Rankings from AP Poll
1969 NCAA University Division independents football records
Conf     Overall
Team W   L   T     W   L   T
#2 Penn State         11 0 0
#17 West Virginia         10 1 0
#12 Houston         9 2 0
#5 Notre Dame         8 2 1
Buffalo         6 3 0
Rutgers         6 3 0
Villanova         6 3 0
Florida State         6 3 1
Colgate         5 3 1
Air Force         6 4 0
West Texas A&M         6 4 0
Boston College         5 4 0
New Mexico State         5 5 0
Southern Miss         5 5 0
Syracuse         5 5 0
Army         4 5 1
Virginia Tech         4 5 1
Georgia Tech         4 6 0
Miami (FL)         4 6 0
Pittsburgh         4 6 0
Dayton         3 7 0
Northern Illinois         3 7 0
Tulane         3 7 0
Utah State         3 7 0
Idaho         2 8 0
Navy         1 9 0
Xavier         1 9 0
Rankings from AP Poll
1969 Southwest Conference football standings
Conf     Overall
Team W   L   T     W   L   T
#1 Texas 7 0 0     11 0 0
#7 Arkansas 6 1 0     9 2 0
Texas Tech 4 3 0     5 5 0
TCU 4 3 0     4 6 0
SMU 3 4 0     3 7 0
Rice 2 5 0     3 7 0
Texas A&M 2 5 0     3 7 0
Baylor 0 7 0     0 10 0
† – Conference champion
Rankings from AP Poll
1969 Southern Conference football standings
Conf     Overall
Team W   L   T     W   L   T
Davidson 5 1 0     7 4 0
Richmond 5 1 0     6 4 0
The Citadel 4 2 0     7 3 0
William & Mary 2 2 0     3 7 0
East Carolina 1 3 0     2 7 0
Furman 0 4 0     1 8 1
VMI 0 4 0     0 10 0
† – Conference champion
Rankings from AP Poll
1969 WAC football standings
Conf     Overall
Team W   L   T     W   L   T
Arizona State 6 1 0     8 2 0
Utah 5 1 0     8 2 0
BYU 4 3 0     6 4 0
Wyoming 4 3 0     6 4 0
Arizona 3 3 0     3 7 0
UTEP 2 5 0     4 6 0
New Mexico 1 5 0     4 6 0
Colorado State 0 4 0     4 6 0
† – Conference champion
Rankings from AP Poll

Bowl Games[edit]

BOWL
COTTON #1 Texas Longhorns 21 #9 Notre Dame Fighting Irish 17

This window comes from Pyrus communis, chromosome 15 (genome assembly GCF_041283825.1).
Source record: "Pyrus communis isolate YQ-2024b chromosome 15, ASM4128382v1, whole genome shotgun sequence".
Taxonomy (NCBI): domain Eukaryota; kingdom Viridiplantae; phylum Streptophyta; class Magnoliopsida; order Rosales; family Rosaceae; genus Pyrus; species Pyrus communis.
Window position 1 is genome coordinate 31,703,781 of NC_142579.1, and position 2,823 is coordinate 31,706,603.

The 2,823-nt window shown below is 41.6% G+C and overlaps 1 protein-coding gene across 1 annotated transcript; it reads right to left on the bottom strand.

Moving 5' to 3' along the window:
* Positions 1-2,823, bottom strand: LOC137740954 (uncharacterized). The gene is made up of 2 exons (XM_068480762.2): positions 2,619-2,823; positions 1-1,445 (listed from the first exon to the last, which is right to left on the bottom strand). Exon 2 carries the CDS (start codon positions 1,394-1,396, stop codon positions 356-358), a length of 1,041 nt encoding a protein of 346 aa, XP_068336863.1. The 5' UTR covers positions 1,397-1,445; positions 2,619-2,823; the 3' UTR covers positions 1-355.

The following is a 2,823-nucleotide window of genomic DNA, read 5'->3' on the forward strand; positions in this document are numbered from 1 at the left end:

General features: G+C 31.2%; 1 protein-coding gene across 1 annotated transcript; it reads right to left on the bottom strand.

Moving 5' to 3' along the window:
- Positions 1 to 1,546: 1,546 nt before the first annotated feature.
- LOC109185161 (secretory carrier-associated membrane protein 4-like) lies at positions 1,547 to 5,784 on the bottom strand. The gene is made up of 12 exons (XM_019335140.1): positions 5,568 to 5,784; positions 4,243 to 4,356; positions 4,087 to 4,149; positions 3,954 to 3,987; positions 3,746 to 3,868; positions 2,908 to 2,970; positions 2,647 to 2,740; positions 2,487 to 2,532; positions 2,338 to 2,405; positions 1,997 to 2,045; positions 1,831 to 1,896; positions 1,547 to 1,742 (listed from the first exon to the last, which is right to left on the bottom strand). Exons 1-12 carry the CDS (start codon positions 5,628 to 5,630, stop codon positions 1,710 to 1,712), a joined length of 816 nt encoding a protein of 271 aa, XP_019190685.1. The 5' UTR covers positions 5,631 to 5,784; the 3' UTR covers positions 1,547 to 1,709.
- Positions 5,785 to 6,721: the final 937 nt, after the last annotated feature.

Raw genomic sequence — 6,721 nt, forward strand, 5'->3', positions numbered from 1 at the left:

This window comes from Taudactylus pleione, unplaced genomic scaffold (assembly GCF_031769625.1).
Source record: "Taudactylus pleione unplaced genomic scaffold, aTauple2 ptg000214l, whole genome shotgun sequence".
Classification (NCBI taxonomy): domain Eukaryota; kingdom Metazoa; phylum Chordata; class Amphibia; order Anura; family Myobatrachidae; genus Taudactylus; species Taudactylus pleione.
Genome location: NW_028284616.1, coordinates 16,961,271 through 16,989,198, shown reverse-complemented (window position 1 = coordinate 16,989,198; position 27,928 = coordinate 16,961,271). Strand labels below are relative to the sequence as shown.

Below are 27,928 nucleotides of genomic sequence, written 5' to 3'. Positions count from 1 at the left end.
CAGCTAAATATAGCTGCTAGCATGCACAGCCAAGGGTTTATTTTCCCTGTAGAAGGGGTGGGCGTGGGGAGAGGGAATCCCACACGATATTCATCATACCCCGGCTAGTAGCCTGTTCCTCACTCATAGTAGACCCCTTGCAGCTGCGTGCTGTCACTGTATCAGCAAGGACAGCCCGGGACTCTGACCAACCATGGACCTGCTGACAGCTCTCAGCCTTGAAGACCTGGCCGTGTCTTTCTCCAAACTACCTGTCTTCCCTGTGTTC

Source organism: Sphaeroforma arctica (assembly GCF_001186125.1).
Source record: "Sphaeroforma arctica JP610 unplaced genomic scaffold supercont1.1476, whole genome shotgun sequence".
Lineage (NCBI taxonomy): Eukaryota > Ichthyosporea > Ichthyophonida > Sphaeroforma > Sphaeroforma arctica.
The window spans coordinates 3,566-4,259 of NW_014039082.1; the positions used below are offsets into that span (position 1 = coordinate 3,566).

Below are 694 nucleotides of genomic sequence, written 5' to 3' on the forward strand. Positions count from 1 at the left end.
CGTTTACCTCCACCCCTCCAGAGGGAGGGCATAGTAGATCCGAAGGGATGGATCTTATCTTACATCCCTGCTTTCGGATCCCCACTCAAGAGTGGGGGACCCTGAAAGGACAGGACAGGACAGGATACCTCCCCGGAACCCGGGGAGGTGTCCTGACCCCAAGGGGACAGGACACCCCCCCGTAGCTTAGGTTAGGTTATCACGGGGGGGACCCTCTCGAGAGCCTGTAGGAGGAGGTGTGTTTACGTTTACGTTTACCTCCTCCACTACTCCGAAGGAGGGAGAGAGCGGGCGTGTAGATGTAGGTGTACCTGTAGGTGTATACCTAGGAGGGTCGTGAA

ORANGE #2 Penn State Nittany Lions 10 #6 Missouri Tigers 3
SUGAR #13 Mississippi Rebels 27 #3 Arkansas Razorbacks 22
ROSE #5 USC Trojans 10 #7 Michigan Wolverines 3

East Tennessee State went undefeated and beat Louisiana Tech, led by Terry Bradshaw, in the Grantland Rice Bowl in Baton Rouge, LA. At the Cotton Bowl in Dallas, the #1 Texas Longhorns were facing the end of their unbeaten streak before a crowd of 73,000. Trailing 17-14 with 2:26 left in the game, Texas was 10 yards from goal, but it was 4th down, and going for a tie was out of the question. Failing to convert would give Notre Dame the ball and the chance to run out the clock. Texas QB James Street managed to fire a pass over the head of the equally determined Notre Dame linebacker, Bob Olson. Cotton Speyrer came down with the ball on the 2 yard line, just before the ball hit the ground. The officials paused before ruling that the pass was indeed complete, giving Texas the first down, and two plays later, Billy Dale took the ball in for the winning points and, ultimately, the title .[7] In the final poll, the Texas Longhorns were the top choice for 36 of the 45 writers voting, and won the AP Trophy as the final #1. The Final Top 20 was: 1.Texas 2.Penn State 3.USC 4.Ohio State 5.Notre Dame 6.Missouri 7.Arkansas 8.Mississippi 9.Michigan 10.UCLA 11.Nebraska 12.Houston 13.LSU 14.Florida 15.Tennessee 16.Colorado 17.West Virginia 18.Purdue 19.Stanford and 20.Auburn.